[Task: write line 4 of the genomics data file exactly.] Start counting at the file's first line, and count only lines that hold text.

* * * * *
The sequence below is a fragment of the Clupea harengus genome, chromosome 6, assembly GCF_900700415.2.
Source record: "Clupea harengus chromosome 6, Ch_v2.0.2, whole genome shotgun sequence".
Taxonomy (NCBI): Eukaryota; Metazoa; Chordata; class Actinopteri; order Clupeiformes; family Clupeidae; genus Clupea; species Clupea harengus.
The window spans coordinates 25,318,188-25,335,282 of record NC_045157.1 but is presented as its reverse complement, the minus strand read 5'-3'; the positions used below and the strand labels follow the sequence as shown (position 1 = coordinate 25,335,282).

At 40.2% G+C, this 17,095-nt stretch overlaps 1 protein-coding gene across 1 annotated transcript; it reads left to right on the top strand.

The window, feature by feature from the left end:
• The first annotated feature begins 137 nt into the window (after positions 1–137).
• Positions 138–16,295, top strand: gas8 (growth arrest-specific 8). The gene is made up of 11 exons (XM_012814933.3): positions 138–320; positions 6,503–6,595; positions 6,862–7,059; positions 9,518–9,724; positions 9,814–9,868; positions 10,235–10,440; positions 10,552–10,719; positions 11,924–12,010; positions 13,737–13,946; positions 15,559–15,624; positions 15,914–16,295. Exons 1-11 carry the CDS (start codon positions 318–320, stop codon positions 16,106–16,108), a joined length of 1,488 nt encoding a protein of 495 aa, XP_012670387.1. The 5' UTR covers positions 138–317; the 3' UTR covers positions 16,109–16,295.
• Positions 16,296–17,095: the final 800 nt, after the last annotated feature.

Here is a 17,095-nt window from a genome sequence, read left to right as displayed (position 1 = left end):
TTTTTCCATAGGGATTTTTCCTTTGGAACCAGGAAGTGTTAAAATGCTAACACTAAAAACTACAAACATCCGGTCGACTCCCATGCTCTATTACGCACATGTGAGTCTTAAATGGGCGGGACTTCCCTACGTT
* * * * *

The window spans coordinates 25,318,188-25,335,282 of record NC_045157.1 but is presented as its reverse complement, the minus strand read 5'-3'; the positions used below and the strand labels follow the sequence as shown (position 1 = coordinate 25,335,282).